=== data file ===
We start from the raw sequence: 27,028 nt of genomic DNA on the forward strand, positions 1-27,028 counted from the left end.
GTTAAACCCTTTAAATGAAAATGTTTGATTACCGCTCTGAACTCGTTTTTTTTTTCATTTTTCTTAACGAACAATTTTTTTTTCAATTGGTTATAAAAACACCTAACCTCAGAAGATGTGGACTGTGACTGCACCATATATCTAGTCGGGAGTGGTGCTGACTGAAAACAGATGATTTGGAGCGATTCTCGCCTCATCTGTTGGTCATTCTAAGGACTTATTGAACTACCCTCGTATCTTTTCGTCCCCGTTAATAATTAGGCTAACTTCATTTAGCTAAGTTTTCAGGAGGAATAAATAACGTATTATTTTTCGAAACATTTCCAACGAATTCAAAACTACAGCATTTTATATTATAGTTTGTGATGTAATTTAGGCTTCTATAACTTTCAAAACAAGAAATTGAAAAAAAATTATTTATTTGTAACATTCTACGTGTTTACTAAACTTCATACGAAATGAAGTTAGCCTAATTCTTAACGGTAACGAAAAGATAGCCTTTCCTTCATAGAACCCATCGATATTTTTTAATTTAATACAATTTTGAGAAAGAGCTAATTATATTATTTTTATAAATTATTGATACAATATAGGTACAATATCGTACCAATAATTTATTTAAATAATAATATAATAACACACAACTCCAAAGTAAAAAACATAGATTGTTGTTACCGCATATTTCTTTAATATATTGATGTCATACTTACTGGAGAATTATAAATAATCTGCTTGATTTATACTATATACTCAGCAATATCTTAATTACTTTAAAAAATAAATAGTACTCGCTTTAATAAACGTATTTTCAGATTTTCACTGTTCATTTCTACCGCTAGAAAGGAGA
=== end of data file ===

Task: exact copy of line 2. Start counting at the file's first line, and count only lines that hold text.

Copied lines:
GTTAAACCCTTTAAATGAAAATGTTTGATTACCGCTCTGAACTCGTTTTTTTTTTCATTTTTCTTAACGAACAATTTTTTTTTCAATTGGTTATAAAAACACCTAACCTCAGAAGATGTGGACTGTGACTGCACCATATATCTAGTCGGGAGTGGTGCTGACTGAAAACAGATGATTTGGAGCGATTCTCGCCTCATCTGTTGGTCATTCTAAGGACTTATTGAACTACCCTCGTATCTTTTCGTCCCCGTTAATAATTAGGCTAACTTCATTTAGCTAAGTTTTCAGGAGGAATAAATAACGTATTATTTTTCGAAACATTTCCAACGAATTCAAAACTACAGCATTTTATATTATAGTTTGTGATGTAATTTAGGCTTCTATAACTTTCAAAACAAGAAATTGAAAAAAAATTATTTATTTGTAACATTCTACGTGTTTACTAAACTTCATACGAAATGAAGTTAGCCTAATTCTTAACGGTAACGAAAAGATAGCCTTTCCTTCATAGAACCCATCGATATTTTTTAATTTAATACAATTTTGAGAAAGAGCTAATTATATTATTTTTATAAATTATTGATACAATATAGGTACAATATCGTACCAATAATTTATTTAAATAATAATATAATAACACACAACTCCAAAGTAAAAAACATAGATTGTTGTTACCGCATATTTCTTTAATATATTGATGTCATACTTACTGGAGAATTATAAATAATCTGCTTGATTTATACTATATACTCAGCAATATCTTAATTACTTTAAAAAATAAATAGTACTCGCTTTAATAAACGTATTTTCAGATTTTCACTGTTCATTTCTACCGCTAGAAAGGAGA